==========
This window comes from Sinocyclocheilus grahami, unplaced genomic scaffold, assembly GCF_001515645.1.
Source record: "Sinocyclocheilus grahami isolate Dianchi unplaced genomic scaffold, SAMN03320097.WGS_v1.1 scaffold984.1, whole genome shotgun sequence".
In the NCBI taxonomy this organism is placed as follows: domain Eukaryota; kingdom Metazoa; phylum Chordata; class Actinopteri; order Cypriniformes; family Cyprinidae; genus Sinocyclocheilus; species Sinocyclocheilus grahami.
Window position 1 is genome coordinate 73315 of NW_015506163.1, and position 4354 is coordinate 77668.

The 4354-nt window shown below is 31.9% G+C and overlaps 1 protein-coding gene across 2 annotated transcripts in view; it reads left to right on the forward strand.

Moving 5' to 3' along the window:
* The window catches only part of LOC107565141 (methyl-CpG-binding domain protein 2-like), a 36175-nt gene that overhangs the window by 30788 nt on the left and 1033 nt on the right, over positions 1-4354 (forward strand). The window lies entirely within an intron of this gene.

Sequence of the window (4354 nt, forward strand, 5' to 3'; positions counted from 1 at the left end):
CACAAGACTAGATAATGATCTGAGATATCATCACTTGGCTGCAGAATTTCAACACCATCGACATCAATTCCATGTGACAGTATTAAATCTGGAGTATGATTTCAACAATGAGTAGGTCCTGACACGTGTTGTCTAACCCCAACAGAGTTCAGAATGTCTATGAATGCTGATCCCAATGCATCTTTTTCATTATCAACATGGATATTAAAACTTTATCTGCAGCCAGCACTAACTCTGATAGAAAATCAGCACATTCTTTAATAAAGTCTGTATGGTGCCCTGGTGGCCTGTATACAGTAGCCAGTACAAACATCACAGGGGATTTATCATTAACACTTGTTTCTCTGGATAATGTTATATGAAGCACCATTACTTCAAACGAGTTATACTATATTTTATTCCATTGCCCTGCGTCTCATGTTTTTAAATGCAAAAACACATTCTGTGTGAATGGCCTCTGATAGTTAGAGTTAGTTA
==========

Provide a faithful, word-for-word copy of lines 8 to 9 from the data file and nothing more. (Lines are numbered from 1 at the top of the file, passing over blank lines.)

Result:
Sequence of the window (4354 nt, forward strand, 5' to 3'; positions counted from 1 at the left end):
CACAAGACTAGATAATGATCTGAGATATCATCACTTGGCTGCAGAATTTCAACACCATCGACATCAATTCCATGTGACAGTATTAAATCTGGAGTATGATTTCAACAATGAGTAGGTCCTGACACGTGTTGTCTAACCCCAACAGAGTTCAGAATGTCTATGAATGCTGATCCCAATGCATCTTTTTCATTATCAACATGGATATTAAAACTTTATCTGCAGCCAGCACTAACTCTGATAGAAAATCAGCACATTCTTTAATAAAGTCTGTATGGTGCCCTGGTGGCCTGTATACAGTAGCCAGTACAAACATCACAGGGGATTTATCATTAACACTTGTTTCTCTGGATAATGTTATATGAAGCACCATTACTTCAAACGAGTTATACTATATTTTATTCCATTGCCCTGCGTCTCATGTTTTTAAATGCAAAAACACATTCTGTGTGAATGGCCTCTGATAGTTAGAGTTAGTTA